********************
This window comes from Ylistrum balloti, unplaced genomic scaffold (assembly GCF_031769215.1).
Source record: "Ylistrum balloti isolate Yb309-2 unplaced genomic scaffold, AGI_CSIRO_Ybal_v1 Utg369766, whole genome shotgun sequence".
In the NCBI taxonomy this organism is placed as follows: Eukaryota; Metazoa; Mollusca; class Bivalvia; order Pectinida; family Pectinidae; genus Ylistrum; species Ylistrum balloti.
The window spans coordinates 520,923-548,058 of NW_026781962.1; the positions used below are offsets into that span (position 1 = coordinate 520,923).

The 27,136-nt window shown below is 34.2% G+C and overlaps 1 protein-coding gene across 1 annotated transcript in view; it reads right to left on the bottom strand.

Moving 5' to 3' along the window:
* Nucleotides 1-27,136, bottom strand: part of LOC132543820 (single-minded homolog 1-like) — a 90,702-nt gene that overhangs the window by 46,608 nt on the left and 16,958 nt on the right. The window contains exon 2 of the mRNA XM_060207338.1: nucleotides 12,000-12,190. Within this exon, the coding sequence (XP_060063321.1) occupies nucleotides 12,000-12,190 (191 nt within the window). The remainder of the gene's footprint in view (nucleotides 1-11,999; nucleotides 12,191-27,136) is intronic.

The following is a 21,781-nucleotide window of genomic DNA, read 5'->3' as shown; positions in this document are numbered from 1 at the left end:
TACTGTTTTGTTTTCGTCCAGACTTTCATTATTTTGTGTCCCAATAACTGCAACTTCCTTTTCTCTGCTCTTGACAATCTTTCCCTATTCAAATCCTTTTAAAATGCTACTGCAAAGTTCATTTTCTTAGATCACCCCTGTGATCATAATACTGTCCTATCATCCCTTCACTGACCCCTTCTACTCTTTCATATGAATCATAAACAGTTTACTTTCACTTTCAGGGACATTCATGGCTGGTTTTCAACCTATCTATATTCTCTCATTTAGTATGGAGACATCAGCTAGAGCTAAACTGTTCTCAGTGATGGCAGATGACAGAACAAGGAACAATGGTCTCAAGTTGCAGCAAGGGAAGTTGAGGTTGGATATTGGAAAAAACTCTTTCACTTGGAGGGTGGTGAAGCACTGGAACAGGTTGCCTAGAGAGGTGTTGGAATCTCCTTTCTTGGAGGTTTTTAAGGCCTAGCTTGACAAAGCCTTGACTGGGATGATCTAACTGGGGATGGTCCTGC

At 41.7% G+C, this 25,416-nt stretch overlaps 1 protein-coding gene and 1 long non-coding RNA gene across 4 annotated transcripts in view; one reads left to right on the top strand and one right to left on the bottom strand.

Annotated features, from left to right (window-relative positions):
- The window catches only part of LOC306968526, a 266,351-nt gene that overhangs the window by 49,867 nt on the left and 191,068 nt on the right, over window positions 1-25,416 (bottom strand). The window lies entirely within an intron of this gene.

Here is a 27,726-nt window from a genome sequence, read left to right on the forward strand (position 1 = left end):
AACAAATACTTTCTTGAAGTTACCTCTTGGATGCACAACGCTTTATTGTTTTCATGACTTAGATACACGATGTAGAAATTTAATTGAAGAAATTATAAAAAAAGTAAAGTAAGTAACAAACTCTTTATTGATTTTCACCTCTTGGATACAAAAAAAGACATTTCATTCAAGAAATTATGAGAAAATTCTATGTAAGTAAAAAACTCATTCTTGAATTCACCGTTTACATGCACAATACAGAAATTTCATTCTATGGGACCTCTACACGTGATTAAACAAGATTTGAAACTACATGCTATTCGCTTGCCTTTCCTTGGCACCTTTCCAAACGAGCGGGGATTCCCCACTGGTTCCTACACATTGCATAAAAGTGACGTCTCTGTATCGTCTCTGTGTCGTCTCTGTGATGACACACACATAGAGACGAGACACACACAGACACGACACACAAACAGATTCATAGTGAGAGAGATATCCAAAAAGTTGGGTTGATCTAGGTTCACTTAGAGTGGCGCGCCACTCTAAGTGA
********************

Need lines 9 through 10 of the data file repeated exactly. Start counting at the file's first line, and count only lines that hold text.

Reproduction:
TACTGTTTTGTTTTCGTCCAGACTTTCATTATTTTGTGTCCCAATAACTGCAACTTCCTTTTCTCTGCTCTTGACAATCTTTCCCTATTCAAATCCTTTTAAAATGCTACTGCAAAGTTCATTTTCTTAGATCACCCCTGTGATCATAATACTGTCCTATCATCCCTTCACTGACCCCTTCTACTCTTTCATATGAATCATAAACAGTTTACTTTCACTTTCAGGGACATTCATGGCTGGTTTTCAACCTATCTATATTCTCTCATTTAGTATGGAGACATCAGCTAGAGCTAAACTGTTCTCAGTGATGGCAGATGACAGAACAAGGAACAATGGTCTCAAGTTGCAGCAAGGGAAGTTGAGGTTGGATATTGGAAAAAACTCTTTCACTTGGAGGGTGGTGAAGCACTGGAACAGGTTGCCTAGAGAGGTGTTGGAATCTCCTTTCTTGGAGGTTTTTAAGGCCTAGCTTGACAAAGCCTTGACTGGGATGATCTAACTGGGGATGGTCCTGC

At 41.7% G+C, this 25,416-nt stretch overlaps 1 protein-coding gene and 1 long non-coding RNA gene across 4 annotated transcripts in view; one reads left to right on the top strand and one right to left on the bottom strand.